Well, I don’t know what will happen now. We’ve got some difficult days ahead. But it doesn’t matter with me now. Because I’ve been to the mountaintop. And I don’t mind. Like anybody, I would like to live a long life. Longevity has its place. But I’m not concerned about that now. I just want to do God’s will. And He’s allowed me to go up to the mountain. And I’ve looked over. And I’ve seen the promised land. I may not get there with you. But I want you to know tonight, that we, as a people, will get to the promised land. So I’m happy, tonight. I’m not worried about anything. I’m not fearing any man. Mine eyes have seen the glory of the coming of the Lord.

The circumstance is one of seemingly complete futility.  King’s work on the Poor People’s March had been delayed by the Memphis garbage strike which had included rioting and bloodshed. The racists had crowed when King had left Memphis – Senator Robert Byrd had called King a coward who had fled – “showing his true color is yellow.”  He had returned over the protest of the consensus of his friends. He had come up to the city to die and in this moment of darkness he soared.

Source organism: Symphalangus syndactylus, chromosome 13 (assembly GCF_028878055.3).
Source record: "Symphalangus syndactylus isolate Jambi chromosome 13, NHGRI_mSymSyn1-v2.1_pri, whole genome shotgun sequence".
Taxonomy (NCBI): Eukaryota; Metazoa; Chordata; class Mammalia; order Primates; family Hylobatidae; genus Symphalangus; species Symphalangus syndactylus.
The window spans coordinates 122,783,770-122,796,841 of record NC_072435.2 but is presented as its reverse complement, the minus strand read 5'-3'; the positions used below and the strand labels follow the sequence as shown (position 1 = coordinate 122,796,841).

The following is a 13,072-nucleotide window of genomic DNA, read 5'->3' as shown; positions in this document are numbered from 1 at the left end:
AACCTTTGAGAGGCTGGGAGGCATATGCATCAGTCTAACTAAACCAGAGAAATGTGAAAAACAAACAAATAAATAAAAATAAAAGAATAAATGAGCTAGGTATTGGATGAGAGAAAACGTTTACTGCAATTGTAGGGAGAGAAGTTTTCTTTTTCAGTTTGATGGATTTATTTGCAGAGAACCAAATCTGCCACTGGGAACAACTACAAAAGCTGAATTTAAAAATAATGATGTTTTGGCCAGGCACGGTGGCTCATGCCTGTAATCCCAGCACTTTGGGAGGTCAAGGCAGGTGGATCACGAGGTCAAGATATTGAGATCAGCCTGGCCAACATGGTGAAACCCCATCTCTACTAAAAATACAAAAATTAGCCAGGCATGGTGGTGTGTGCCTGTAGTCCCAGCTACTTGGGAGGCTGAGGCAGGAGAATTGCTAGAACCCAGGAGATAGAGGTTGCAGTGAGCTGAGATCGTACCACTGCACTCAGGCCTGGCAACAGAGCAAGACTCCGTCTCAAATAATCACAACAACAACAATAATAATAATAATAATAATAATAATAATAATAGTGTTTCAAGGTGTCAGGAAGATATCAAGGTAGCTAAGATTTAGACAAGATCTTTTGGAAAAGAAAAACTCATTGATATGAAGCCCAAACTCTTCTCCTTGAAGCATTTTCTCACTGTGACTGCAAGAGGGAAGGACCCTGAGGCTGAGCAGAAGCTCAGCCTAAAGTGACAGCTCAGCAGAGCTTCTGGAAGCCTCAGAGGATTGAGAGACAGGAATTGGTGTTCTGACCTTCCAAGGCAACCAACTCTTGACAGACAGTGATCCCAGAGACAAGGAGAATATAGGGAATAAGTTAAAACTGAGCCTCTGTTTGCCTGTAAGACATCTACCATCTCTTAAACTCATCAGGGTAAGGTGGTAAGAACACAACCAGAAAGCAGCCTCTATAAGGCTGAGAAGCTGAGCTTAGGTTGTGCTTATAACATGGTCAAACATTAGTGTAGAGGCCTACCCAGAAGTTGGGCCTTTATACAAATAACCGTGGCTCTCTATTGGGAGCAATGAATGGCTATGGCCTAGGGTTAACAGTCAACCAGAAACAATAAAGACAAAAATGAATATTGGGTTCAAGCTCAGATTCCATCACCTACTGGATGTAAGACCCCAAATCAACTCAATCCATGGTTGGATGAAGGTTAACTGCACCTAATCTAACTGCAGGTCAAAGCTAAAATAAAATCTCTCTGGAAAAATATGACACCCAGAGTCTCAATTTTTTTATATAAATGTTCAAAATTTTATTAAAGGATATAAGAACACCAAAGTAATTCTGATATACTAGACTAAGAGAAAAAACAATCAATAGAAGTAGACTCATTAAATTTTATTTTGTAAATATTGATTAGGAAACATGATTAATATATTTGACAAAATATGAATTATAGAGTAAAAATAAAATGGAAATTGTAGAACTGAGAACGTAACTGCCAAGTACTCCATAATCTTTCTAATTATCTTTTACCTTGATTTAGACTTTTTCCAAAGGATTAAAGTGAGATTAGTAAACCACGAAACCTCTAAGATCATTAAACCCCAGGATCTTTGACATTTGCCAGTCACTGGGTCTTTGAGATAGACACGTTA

Dietrich Bonhoeffer, writing from Tegel Prison, also pictures himself in the place of Moses on Mt. Nebo looking toward the promised land.  He harbored the same certainty as King of imminent death.  Even prior to his imprisonment martyrdom seemed a real possibility: “The blood of martyrs might once again be demanded,” he had warned.  At the same time, he was well aware that “this blood will not be innocent, shining like that of the first witnesses for the faith.” The church was complicit in its own destruction  through supporting Hitler.  Bonhoeffer would suffer for abandoning his own principles – relinquishing nonviolence in his participation in the plot against Hitler. His faith and his church appeared to have failed. “On our blood lies heavy guilt, the guilt of the unprofitable servant who is cast into outer darkness.”  Like the Apostle Paul, he was willing to count himself accursed.  Yet in this thickest darkness his artistry glimmers with hope:

Grant me to witness through the veil of death

my people at their high triumphant feast.

I fail, and sink in thine eternity,

but see my people marching forward, free.

God quick to punish sin or to forgive,

thou knowest how this people has my love.

Enough that I have borne its shame and sin

and seen salvation—now I need not live.

Stay, hold my nerveless hands, let fall my staff;

thou faithful God, prepare me for my grave.